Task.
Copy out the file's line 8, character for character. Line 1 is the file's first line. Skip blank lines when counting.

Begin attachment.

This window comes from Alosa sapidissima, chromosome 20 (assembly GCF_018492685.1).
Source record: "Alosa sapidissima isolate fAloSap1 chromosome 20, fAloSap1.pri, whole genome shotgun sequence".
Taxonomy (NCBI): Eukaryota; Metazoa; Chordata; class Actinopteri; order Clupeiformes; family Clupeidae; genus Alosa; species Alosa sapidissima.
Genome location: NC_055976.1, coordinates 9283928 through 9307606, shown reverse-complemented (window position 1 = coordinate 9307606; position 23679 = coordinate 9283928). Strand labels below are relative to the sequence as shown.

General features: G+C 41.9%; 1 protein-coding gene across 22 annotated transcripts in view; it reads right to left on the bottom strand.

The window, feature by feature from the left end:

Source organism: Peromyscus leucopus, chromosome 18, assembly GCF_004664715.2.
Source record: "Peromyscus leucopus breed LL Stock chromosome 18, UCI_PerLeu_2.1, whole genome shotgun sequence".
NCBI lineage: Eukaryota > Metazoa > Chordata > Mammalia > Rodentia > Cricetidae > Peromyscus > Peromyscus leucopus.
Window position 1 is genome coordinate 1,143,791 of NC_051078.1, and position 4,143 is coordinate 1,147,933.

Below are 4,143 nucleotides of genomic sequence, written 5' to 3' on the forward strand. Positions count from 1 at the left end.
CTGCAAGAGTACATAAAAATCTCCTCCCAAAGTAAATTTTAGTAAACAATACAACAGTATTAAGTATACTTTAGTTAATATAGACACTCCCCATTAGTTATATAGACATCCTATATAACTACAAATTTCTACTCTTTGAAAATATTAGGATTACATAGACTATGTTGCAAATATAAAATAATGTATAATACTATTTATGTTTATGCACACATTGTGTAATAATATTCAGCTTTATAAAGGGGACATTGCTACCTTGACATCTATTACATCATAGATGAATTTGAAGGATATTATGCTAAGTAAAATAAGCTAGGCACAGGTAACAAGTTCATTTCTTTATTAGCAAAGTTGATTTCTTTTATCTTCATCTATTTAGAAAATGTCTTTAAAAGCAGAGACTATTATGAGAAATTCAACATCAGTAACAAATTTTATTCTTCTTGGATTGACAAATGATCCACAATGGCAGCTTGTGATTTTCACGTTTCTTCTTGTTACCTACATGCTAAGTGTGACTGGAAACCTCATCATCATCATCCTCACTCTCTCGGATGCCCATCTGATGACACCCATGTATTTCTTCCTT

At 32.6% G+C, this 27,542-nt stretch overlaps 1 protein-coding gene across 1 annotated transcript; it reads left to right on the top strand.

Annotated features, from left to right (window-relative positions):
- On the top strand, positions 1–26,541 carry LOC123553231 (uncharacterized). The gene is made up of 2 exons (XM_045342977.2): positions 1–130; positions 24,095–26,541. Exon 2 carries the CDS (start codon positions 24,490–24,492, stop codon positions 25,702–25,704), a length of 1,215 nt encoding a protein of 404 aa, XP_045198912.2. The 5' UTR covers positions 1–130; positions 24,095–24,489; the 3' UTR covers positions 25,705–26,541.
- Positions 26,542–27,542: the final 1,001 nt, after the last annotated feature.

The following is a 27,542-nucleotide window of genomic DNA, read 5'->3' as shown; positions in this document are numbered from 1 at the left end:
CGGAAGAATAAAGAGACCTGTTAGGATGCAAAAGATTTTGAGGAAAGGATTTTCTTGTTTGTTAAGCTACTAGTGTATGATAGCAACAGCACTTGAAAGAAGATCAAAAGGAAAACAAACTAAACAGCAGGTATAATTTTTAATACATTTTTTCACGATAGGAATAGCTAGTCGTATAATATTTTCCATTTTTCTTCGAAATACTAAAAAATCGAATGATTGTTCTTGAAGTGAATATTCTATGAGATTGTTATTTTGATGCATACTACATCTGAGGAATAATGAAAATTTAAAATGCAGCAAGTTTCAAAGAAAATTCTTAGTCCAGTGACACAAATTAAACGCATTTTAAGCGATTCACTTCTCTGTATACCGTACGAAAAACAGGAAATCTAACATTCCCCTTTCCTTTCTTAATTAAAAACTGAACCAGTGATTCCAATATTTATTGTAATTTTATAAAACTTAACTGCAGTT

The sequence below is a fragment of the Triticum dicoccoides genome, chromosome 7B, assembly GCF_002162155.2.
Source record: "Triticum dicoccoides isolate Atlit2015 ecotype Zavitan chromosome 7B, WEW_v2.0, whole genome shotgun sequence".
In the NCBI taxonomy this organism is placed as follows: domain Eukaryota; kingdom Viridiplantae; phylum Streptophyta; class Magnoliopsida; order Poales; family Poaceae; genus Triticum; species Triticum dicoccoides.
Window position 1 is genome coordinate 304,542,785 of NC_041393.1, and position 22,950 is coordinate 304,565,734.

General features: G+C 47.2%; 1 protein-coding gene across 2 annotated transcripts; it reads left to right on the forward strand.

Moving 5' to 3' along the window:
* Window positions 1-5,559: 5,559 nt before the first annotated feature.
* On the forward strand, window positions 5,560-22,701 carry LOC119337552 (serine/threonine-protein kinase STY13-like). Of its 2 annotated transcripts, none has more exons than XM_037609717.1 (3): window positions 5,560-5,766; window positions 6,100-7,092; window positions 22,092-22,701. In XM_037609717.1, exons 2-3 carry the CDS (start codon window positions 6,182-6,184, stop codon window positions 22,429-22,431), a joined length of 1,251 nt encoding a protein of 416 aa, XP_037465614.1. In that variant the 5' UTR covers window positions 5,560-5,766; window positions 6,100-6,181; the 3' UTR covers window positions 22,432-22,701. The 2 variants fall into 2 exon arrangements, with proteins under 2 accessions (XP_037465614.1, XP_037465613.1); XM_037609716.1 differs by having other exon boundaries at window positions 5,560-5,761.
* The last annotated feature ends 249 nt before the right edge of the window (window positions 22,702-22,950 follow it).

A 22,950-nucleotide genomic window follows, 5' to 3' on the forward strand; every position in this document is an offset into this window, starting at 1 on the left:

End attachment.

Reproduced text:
Source record: "Peromyscus leucopus breed LL Stock chromosome 18, UCI_PerLeu_2.1, whole genome shotgun sequence".